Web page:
Heated debates are held in the Arab world about the "regime" without actually being given this name.
However the regime which is meant by its supporters and some of its opponents, is that which is called in the European languages the regime or exclusively the political system, and not in the broader communal and cultural system, which the regime is considered one of its tiers.
We can venture another definition for the meaning of the revolution, which is the huge event that changes the "system" at the end and is not only satisfied with changing the regime.
According to this standard, we are faced with two significant facts; the first is that a lot of effort is still needed for overthrowing the regime, leave alone the system, not only in Syria, but in other Arab countries like Egypt and Yemen where disputes are still continuing with the "remnants".
The second is that the change of the "regime" in the Middle East, where the political regime confiscates all the political field, and controls all that falls under our noses, it is the inevitable introduction for the changing the "System".
This equation is true to all Arab revolutions, with some distinctive discrepancy, as well as its persuasion to us if way we need be persuaded of the complex of the shifting from changing the regime into changing the system.
We find here different attitudes where each of them branches from a certain political culture.
There are the supporters of the "regime" who entirely eliminate the "system" . This group is full of the opportunists and suspicious people who are excluded from the whole process of revolution and change.
There are the supporters of the change of the "regime " without changing the system, where the regime continues to repeat the same slogans that had dominated in the fifties and the sixties, and with the same values which the existing system alleges its loyalty to it. This paves the way before it, under the radical nationalism and resistance, to re-create this "regime" from the "system's" gate.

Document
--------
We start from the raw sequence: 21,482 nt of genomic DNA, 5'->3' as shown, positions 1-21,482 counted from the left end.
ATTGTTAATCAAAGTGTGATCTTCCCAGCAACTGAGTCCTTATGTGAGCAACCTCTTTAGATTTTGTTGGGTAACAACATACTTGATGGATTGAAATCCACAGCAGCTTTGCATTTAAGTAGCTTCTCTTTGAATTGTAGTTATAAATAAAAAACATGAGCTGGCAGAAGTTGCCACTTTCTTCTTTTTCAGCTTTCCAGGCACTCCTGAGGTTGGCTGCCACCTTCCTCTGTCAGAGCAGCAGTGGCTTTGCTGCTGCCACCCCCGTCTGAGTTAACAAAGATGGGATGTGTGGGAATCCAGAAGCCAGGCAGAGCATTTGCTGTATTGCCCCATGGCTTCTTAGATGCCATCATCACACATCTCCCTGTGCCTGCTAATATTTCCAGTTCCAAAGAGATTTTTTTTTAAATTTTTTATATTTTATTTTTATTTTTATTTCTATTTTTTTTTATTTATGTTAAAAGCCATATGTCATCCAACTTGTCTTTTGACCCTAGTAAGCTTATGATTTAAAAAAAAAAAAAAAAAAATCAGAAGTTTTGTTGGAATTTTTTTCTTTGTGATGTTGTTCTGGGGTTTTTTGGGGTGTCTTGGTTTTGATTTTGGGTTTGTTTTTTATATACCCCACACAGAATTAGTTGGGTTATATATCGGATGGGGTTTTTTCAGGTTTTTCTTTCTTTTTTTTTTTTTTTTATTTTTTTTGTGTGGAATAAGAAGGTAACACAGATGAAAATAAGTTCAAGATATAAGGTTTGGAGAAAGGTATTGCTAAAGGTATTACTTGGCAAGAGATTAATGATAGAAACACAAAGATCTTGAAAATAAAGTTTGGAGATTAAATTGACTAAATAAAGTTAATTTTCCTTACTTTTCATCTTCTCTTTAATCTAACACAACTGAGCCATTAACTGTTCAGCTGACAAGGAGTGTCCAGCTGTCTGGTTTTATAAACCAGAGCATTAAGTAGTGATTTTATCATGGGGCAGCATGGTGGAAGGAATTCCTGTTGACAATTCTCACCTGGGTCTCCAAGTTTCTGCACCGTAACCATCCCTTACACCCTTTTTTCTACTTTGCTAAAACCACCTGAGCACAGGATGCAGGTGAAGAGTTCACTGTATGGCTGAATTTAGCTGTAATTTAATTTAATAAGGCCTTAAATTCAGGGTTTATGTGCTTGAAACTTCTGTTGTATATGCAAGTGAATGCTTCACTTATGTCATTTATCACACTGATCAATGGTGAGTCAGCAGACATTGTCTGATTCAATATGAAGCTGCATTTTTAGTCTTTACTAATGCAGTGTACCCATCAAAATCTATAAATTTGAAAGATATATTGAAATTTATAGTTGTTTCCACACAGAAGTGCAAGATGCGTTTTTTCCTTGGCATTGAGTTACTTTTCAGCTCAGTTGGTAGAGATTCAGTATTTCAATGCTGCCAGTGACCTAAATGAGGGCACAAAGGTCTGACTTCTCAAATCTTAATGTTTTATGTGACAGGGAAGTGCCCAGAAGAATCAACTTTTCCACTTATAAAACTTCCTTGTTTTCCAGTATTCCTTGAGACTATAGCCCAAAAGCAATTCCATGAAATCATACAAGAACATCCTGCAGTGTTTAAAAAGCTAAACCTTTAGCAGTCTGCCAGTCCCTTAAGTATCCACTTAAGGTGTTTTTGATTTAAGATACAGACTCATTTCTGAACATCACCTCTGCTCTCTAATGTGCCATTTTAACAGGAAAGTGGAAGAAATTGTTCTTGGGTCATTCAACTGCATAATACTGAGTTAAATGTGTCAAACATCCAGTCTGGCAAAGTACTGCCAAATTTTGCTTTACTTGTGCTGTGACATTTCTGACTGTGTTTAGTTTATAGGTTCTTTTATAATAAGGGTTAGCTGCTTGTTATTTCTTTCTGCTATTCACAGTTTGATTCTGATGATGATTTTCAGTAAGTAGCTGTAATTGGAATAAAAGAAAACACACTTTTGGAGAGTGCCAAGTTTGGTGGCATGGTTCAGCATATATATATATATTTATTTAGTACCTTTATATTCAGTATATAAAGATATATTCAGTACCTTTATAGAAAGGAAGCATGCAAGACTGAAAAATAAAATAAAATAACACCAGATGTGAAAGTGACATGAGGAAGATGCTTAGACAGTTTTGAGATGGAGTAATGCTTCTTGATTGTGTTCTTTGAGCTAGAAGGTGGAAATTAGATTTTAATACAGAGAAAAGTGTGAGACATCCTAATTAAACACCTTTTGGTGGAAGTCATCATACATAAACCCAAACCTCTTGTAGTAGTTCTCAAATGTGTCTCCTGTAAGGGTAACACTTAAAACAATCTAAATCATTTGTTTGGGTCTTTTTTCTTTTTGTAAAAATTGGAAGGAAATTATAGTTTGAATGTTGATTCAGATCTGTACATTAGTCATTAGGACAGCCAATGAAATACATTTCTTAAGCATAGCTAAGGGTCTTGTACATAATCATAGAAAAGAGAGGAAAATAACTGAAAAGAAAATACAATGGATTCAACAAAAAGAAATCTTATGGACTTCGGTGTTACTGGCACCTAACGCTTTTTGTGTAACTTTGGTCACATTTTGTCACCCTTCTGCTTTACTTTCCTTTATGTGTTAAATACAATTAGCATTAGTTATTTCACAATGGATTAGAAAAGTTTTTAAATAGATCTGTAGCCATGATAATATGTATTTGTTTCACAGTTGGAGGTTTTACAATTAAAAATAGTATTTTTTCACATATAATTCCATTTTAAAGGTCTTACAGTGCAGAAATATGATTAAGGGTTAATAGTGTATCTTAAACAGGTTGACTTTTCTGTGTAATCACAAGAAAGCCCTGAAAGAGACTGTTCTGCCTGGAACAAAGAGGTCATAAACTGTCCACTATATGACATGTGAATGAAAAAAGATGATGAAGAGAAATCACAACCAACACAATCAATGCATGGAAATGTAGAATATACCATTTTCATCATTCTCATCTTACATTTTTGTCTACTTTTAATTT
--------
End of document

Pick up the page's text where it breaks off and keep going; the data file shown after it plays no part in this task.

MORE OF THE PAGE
There are the supporters of changing the "system " into an Islamic style without breaking the tyrant system of the "regime". We find those within the groups of the Islamists, and not all the Islamists, moving into narrow competition circles that are not open into wider horizons, though their political rhetoric is studded with excess historic spaciousness.
There are the proponents of the "system" change in isolation from the "regime" before or without it. And thus stipulating the freedom of innovation, the woman rights, and the liberation of the general public space from religion without conditions, or to break the political system, entering practically into a battle with the "regime" , without affecting the "system" or rather without entering into dual confrontations with it.
The question at the end which contradicts all these attitudes is, what is the method for breaking the regime and shift from there to breaking the "system" or how to embrace the important seeds of the second mission in the first mission itself. There should be no leniency in the confrontation with the old guards of the counterfeited temple and not to volunteer to give sanctity to this temple which has many other names.